Poster Topical Area: Community and Public Health Nutrition
Poster Board Number: 40
Objectives The literature on the effects of SNAP on diet quality and obesity has been mixed. The purpose of this study is to (1) estimate the effects of SNAP dollars on the subjective dietary status, nutritional quality of acquired foods, and obesity; and (2) examine whether the effect of SNAP benefit amount is different from that of income from other sources.
Methods Data came from the National Household Food Acquisition and Purchase Survey (FoodAPS), which included detailed records of foods acquired or purchased as well as interview responses from 4,826 nationally representative households. Dependent variables consisted of subjective dietary status, nutritional quality of foods acquired for at-home consumption, and obesity. Linear probability models were estimated with the proportion of household children receiving free or reduced lunch or breakfast as the instrument for SNAP benefit amounts.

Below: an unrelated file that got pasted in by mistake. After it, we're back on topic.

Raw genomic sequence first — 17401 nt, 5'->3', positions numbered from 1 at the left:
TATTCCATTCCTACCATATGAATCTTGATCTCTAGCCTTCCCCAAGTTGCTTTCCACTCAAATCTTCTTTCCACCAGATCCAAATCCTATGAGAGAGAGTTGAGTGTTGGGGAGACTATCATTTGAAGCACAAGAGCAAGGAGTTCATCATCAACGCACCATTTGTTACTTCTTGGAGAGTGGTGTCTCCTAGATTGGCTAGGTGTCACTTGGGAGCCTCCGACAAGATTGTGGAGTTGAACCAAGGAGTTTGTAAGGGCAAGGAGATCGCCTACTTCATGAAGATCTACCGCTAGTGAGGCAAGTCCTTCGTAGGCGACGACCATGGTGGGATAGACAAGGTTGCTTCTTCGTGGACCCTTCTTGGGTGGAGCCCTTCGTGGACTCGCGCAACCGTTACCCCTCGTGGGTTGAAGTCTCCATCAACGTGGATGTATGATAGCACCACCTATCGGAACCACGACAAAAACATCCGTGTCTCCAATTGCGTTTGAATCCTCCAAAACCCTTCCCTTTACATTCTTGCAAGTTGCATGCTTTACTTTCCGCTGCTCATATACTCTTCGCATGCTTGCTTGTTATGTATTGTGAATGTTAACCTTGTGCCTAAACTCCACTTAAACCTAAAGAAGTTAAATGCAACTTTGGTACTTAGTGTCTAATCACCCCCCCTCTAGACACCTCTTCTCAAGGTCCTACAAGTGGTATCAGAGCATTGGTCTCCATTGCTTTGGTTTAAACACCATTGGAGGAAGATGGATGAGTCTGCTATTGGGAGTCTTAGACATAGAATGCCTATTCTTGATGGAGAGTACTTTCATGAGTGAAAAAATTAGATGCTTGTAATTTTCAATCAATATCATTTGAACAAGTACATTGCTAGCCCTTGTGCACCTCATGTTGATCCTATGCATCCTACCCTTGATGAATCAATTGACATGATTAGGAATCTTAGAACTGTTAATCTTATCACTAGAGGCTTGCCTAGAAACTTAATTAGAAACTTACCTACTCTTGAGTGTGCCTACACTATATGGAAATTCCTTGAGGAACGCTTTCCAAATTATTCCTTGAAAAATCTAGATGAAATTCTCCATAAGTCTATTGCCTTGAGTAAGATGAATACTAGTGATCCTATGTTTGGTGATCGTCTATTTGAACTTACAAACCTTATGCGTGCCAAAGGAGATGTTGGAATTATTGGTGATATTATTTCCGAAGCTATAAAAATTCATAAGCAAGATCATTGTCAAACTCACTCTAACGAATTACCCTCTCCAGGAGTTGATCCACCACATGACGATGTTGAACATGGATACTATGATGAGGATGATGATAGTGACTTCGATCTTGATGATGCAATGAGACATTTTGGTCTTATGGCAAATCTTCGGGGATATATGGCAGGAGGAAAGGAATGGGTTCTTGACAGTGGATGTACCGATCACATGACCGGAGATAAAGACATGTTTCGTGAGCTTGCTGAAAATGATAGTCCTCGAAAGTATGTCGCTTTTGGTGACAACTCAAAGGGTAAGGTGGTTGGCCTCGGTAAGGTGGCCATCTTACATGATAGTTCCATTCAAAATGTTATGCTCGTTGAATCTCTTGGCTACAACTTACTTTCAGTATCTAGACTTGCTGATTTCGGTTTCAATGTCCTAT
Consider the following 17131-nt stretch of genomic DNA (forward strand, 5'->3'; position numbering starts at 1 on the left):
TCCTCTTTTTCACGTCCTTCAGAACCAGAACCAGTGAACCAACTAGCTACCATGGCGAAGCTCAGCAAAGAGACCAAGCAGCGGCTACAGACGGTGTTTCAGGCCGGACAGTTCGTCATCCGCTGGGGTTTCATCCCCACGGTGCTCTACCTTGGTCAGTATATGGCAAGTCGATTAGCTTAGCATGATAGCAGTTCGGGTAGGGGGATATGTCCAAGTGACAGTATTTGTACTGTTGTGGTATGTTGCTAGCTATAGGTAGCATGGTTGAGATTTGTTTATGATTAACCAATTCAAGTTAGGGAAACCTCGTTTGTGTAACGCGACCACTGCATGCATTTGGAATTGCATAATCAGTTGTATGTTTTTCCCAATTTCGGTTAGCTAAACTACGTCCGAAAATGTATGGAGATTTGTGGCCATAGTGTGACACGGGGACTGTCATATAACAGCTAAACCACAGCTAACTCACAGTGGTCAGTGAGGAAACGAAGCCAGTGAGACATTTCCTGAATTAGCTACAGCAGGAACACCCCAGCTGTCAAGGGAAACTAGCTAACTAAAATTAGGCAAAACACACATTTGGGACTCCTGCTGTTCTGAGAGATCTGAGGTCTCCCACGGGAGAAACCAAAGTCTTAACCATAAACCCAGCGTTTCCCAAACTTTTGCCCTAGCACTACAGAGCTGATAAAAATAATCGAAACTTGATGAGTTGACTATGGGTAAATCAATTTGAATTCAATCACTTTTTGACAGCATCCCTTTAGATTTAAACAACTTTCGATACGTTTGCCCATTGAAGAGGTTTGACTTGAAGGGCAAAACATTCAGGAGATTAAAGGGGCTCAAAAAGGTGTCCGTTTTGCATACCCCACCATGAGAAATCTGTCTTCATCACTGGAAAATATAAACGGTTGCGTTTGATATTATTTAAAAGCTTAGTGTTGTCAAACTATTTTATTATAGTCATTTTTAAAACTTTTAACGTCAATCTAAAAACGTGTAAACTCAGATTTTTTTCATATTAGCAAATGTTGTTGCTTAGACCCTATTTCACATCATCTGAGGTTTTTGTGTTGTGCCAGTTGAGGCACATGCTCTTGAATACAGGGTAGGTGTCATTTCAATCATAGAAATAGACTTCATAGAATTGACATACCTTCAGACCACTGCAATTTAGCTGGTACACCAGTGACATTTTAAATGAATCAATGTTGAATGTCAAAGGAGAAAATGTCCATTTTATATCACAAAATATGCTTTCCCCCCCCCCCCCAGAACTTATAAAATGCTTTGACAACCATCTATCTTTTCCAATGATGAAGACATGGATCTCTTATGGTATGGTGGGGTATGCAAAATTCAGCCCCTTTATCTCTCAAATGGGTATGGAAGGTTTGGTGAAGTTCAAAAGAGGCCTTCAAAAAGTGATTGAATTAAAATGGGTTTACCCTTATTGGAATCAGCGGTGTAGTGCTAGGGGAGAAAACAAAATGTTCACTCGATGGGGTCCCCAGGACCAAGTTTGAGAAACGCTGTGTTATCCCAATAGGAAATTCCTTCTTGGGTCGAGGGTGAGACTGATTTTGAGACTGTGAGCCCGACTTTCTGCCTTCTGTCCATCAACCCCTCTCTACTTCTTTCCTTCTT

Results Whereas income from SNAP had a positive effect on subjective dietary status, it had negative or insignificant effects on objective measures of nutritional quality of foods acquired for at-home consumption and increased the likelihood of obesity. In contrast, income from other sources was associated with higher nutritional quality and lower risk of obesity. Additionally, the positive effects of SNAP dollars on subjective dietary status appeared only if the household had close access to SNAP-authorized supermarkets.
Conclusions SNAP benefits were found to improve subjective diet quality, consistent with the documented effects of SNAP on decreased risk of food insecurity. Our findings regarding objective measures of nutritional quality and obesity, however, along with the finding that SNAP income may have different effects than income from other sources add to the debate over whether SNAP contributes to obesity and nutritional disparity in our society. Additional research on SNAP, diet quality, and obesity is needed to improve food assistance policies and programs.
University of Mississippi